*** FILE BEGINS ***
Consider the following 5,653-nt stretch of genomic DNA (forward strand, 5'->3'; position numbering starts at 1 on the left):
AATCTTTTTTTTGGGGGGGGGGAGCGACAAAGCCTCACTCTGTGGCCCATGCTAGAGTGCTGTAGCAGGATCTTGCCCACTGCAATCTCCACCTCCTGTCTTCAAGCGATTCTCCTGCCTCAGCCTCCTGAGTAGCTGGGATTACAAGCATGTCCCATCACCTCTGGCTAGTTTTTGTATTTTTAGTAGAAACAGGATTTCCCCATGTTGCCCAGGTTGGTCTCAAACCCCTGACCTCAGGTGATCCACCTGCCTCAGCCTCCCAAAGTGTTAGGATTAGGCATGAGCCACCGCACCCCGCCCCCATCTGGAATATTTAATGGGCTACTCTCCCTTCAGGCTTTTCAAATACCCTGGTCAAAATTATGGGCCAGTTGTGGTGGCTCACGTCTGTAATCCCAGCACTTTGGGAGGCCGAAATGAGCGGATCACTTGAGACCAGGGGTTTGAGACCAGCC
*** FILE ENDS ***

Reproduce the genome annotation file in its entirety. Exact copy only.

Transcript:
Consider the following 5,653-nt stretch of genomic DNA (forward strand, 5'->3'; position numbering starts at 1 on the left):
AATCTTTTTTTTGGGGGGGGGGAGCGACAAAGCCTCACTCTGTGGCCCATGCTAGAGTGCTGTAGCAGGATCTTGCCCACTGCAATCTCCACCTCCTGTCTTCAAGCGATTCTCCTGCCTCAGCCTCCTGAGTAGCTGGGATTACAAGCATGTCCCATCACCTCTGGCTAGTTTTTGTATTTTTAGTAGAAACAGGATTTCCCCATGTTGCCCAGGTTGGTCTCAAACCCCTGACCTCAGGTGATCCACCTGCCTCAGCCTCCCAAAGTGTTAGGATTAGGCATGAGCCACCGCACCCCGCCCCCATCTGGAATATTTAATGGGCTACTCTCCCTTCAGGCTTTTCAAATACCCTGGTCAAAATTATGGGCCAGTTGTGGTGGCTCACGTCTGTAATCCCAGCACTTTGGGAGGCCGAAATGAGCGGATCACTTGAGACCAGGGGTTTGAGACCAGCC